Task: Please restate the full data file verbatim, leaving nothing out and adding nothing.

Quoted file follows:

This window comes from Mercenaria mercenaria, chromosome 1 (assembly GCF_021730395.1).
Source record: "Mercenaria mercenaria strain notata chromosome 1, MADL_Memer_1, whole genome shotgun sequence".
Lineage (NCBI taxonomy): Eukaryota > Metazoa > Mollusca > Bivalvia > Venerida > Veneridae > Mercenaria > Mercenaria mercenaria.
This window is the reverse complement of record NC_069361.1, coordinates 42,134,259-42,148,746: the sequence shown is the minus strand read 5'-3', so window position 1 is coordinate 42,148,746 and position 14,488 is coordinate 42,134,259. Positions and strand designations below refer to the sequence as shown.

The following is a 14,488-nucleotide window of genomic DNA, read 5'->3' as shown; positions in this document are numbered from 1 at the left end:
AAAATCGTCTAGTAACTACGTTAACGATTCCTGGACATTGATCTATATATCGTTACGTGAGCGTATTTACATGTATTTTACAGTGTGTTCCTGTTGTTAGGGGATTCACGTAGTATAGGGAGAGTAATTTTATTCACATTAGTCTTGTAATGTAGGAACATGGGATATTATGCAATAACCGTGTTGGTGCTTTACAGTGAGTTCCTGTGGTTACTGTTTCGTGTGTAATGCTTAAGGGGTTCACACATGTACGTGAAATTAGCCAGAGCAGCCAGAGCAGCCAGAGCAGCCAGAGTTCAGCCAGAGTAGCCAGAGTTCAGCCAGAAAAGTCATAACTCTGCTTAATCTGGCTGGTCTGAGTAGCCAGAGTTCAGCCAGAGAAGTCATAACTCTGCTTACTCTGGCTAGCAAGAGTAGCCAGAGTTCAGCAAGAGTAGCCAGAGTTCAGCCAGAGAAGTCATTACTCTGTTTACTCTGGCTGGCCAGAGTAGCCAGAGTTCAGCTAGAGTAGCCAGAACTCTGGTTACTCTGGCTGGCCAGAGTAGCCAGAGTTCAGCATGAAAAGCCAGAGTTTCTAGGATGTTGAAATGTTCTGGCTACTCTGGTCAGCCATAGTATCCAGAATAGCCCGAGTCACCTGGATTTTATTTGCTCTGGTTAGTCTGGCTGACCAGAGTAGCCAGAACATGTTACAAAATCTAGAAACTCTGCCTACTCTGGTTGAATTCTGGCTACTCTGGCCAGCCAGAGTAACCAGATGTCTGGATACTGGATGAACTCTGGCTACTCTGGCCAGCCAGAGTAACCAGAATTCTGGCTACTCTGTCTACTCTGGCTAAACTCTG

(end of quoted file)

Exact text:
This window comes from Mercenaria mercenaria, chromosome 1 (assembly GCF_021730395.1).
Source record: "Mercenaria mercenaria strain notata chromosome 1, MADL_Memer_1, whole genome shotgun sequence".
Lineage (NCBI taxonomy): Eukaryota > Metazoa > Mollusca > Bivalvia > Venerida > Veneridae > Mercenaria > Mercenaria mercenaria.
This window is the reverse complement of record NC_069361.1, coordinates 42,134,259-42,148,746: the sequence shown is the minus strand read 5'-3', so window position 1 is coordinate 42,148,746 and position 14,488 is coordinate 42,134,259. Positions and strand designations below refer to the sequence as shown.

The following is a 14,488-nucleotide window of genomic DNA, read 5'->3' as shown; positions in this document are numbered from 1 at the left end:
AAAATCGTCTAGTAACTACGTTAACGATTCCTGGACATTGATCTATATATCGTTACGTGAGCGTATTTACATGTATTTTACAGTGTGTTCCTGTTGTTAGGGGATTCACGTAGTATAGGGAGAGTAATTTTATTCACATTAGTCTTGTAATGTAGGAACATGGGATATTATGCAATAACCGTGTTGGTGCTTTACAGTGAGTTCCTGTGGTTACTGTTTCGTGTGTAATGCTTAAGGGGTTCACACATGTACGTGAAATTAGCCAGAGCAGCCAGAGCAGCCAGAGCAGCCAGAGTTCAGCCAGAGTAGCCAGAGTTCAGCCAGAAAAGTCATAACTCTGCTTAATCTGGCTGGTCTGAGTAGCCAGAGTTCAGCCAGAGAAGTCATAACTCTGCTTACTCTGGCTAGCAAGAGTAGCCAGAGTTCAGCAAGAGTAGCCAGAGTTCAGCCAGAGAAGTCATTACTCTGTTTACTCTGGCTGGCCAGAGTAGCCAGAGTTCAGCTAGAGTAGCCAGAACTCTGGTTACTCTGGCTGGCCAGAGTAGCCAGAGTTCAGCATGAAAAGCCAGAGTTTCTAGGATGTTGAAATGTTCTGGCTACTCTGGTCAGCCATAGTATCCAGAATAGCCCGAGTCACCTGGATTTTATTTGCTCTGGTTAGTCTGGCTGACCAGAGTAGCCAGAACATGTTACAAAATCTAGAAACTCTGCCTACTCTGGTTGAATTCTGGCTACTCTGGCCAGCCAGAGTAACCAGATGTCTGGATACTGGATGAACTCTGGCTACTCTGGCCAGCCAGAGTAACCAGAATTCTGGCTACTCTGTCTACTCTGGCTAAACTCTG